Table 1 _ Percent Ineorl~c~ration (w~w %) _ Fraetion I Fraetion II ~rac~ion III
Daunomyein~ 100 210 458 Spadieomyein*50 1020 1800 Adriamyein+ 2.4 20.C 860 5-Fluorouraeil10.2 40.~ 1020 Dexamethasone105 120 330 Flurbiprofen~0.45 170 2070 Aeemetaein+ 14 225 485 Prostaglandin~El 0.8 120 990 * The trademark of Green Cross Corporation It is elear that Fraetion IIt shows a remarkably high degree of drug ineorporation and is thus useful as the eomplex aecording to this invention.

(2) Particle S _e The particle si~e of each of Fractions I, II and ~ Trade Mark ~Z388~3 1 III was determined by centrifugal sedimentation analysis (Coulter counter method). The results are shown in Table 2.
Table 2 Center Particle Diameter (u) Fraction I Fraction II Fraction III
Daunomycin < 0.35 0.95 0.45 Spadicomycin < 0~35 1.20 0~48 Adriamycin ~ 0~35 1008 0.45 5-Fluorouracil ~ 0.35 0.65 0.45 Dexamethasone ~ 0.35 0.88 0.50 Flurbiprofen < 0.35 - 0.70 0.45 Acemetacin ~ 0.35 0~90 0.48 Prostaglandin El < 0.35 2.00 0.55

(3) Solubility The solubility of each drug-phospholipid complex according to this invention in distilled water for injection (water temperature 20C) was compared with that of the component drug. The results are shown in Table 3.

123E~8~3 1 Table 3 Solubility (mg/ml) Complex of Component Drug This Invention Daunomycin 20 108 Spadicomycin55 440 Adriamycin 7 92 5-Fluorouracil 13 680 Dexamethasone 0.05 3.0 Flurbiprofen 0.15 0.9 Acemetacin - 0.40 6.5 Prostaglandin El 0.07 5.6 It is apparent that the composing of a water-insoluble drug with a phospholipid in accordance with this invention resulted in a marked improvement in water solubility.

(4) Stability of Particle Size Drug-phospholipid complexes were prepared in accordance with the procedure of Example 1 and each of the complexes was dissolved in distilled water for injection to give a 0.5% (w/v) aqueous solution. This solution was stored at 4~C for 1 month and the particle size was measured to investigate the stability of particle size.
The results are set forth in Table 4.

1 Table 4 Particle ~ize of Complex (~) Immediately After Storage at After Production 40C for 1 Month Daunomycin 0.45 0.44 Spadicomycin 0O48 0.52 Adriamycin 0.45 0.45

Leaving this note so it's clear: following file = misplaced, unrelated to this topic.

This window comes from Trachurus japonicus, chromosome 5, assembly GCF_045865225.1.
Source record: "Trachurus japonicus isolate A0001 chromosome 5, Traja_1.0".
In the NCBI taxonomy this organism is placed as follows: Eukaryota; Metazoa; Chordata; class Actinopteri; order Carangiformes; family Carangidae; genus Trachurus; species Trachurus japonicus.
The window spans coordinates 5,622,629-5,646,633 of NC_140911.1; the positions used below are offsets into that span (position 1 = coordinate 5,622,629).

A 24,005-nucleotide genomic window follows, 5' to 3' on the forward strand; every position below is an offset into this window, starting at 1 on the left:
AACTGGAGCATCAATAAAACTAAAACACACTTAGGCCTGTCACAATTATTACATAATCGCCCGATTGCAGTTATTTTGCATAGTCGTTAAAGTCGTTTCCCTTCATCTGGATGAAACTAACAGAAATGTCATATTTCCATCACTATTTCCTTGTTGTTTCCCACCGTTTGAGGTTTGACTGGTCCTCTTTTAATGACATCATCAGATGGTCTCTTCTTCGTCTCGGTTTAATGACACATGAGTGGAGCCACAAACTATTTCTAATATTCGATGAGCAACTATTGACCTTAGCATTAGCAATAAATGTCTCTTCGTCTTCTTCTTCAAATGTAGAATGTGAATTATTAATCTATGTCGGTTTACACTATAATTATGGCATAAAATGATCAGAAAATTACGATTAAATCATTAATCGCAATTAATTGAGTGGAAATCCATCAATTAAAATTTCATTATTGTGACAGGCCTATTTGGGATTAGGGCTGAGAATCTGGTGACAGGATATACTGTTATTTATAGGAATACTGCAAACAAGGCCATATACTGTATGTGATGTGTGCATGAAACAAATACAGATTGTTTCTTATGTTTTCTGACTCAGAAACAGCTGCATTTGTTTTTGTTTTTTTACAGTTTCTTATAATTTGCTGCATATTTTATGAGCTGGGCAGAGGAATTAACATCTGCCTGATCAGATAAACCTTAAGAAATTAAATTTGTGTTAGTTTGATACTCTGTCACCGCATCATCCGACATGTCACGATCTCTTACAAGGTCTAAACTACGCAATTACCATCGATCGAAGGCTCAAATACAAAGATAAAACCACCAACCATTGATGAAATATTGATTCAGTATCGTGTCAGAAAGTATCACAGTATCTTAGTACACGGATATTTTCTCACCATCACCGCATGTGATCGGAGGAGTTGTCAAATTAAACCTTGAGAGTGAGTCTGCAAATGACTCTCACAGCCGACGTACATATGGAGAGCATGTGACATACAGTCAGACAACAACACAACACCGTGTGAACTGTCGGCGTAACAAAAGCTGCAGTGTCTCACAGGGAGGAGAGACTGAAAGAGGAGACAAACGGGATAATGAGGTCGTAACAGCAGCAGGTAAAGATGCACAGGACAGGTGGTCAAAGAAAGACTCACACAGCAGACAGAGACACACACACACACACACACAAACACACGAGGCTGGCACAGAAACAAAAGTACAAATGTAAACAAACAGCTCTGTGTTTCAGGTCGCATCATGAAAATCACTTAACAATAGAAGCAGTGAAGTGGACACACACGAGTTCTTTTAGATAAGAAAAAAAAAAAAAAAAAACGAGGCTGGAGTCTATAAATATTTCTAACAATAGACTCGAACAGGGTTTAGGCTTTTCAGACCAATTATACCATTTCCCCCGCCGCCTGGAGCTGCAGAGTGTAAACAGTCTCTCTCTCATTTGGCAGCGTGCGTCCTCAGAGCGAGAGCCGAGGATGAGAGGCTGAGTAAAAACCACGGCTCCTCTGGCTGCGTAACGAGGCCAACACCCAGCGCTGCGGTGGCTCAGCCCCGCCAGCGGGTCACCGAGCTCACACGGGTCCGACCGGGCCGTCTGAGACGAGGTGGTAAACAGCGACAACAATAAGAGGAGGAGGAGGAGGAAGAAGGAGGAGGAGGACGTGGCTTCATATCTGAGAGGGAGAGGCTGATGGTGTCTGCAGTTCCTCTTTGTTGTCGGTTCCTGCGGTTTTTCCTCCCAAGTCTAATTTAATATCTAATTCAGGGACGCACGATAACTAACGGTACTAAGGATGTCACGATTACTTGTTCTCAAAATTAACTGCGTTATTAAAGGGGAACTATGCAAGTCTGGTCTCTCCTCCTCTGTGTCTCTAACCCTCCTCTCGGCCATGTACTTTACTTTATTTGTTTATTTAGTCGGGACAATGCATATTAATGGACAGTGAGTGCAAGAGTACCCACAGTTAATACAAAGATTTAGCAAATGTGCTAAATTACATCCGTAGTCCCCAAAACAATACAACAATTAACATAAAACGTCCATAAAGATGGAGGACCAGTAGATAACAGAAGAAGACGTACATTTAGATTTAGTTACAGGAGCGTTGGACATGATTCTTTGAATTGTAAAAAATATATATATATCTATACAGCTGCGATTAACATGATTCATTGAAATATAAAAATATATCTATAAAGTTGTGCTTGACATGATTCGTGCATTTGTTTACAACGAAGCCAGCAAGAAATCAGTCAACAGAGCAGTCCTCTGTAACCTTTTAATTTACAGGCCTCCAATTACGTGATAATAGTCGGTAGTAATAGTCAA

5-Fluorouracil 0.45 0.48 Dexamethasone 0.50 0.60 Flurbiprofen 0.45 0.63 Acemetacin 0.48 0.42 Prostaglandin El 0.55 0.78 (5) Stability of the Compl~x For the purpose of investigating the stability of drug-phospholipid complexes, each complex was either suspended in physiological saline solution and allowed to stand at room temperature (13-26C) for 1 week (Test A~ or incubated in human plasma at 37C for 1 hour (Test B). In both Test A and Test B, each aged complex was treated in a manner similar to Experimental Example 1 (1) Incorporation of the Drug. Thus, the complex was first centrifuged and the sediment was centrifugally washed with physiological saline 3 to 4 times, followed by treatment with Triton X-100 (1.0% by volume). The drug thus brought into an aqueous solution was assayed by high performance liquid chromatography and the stability of the complex was ~.Z3~3853 1 evaluated from the residual amount of the drug. The results are set forth in Table 5.
Table 5 Residual Amount of Druq (%) (A) ~B) Daunomycin 98 88 Spadicomycin 101 97 Adriamycin 89 95 5-Fluorouracil 103 101 Dexamethasone 98 98 Flurbiprofen 95 92 Acemetacin 95 78 Prostaglandin El 96 79 Each figure in the above table represents the percentage residue with the amount of the unaged complex being taken as 100%.
Experimental Example 2 The intravenous and oral acute toxicity values (LD50) in mice of each drug-phospholipid complex of this invention were compared with those of the corresponding component drug. The results are shown in Table 6.

- 14 - lZ 38853 1 Table 6 Acute Toxicity (mq/kg) Intravenous Oral Administration Administration DruqComplex Druq ComPlex Daunomycin 23.533.1 271.4 445.7 Adriamycin 9.115.7 736.9 2104 5-Fluorouracil173.4231.4 249.1 437.6 Prostaglandin El - - 7566 9737 Experimental Example 3 The pharmacologic effect of the drug-phospholipid complex according to this invention administered by the intravenous route was compared with that of the component drug administered in the same manner using 10 aminals. The results are shown in Table 7.
Test (1): Antitumor Effect Ten male BDFl mice ~1-20 g) were inoculated with 106 cells of L-1210 mouse ascites tumor cells. After 24 hours from the inoculation Sapdicomycin as a drug was administered to the animals for continuous 5 days, and the number of days in which the test animals were dead. The life prolongation ratio was calculated according to the following euqation.

Life Prolongation Ratio(%) = A2-Al x 100 wherein Al represents an average survival period (day) of control group (without adminstration) and A2 represents that of administered group.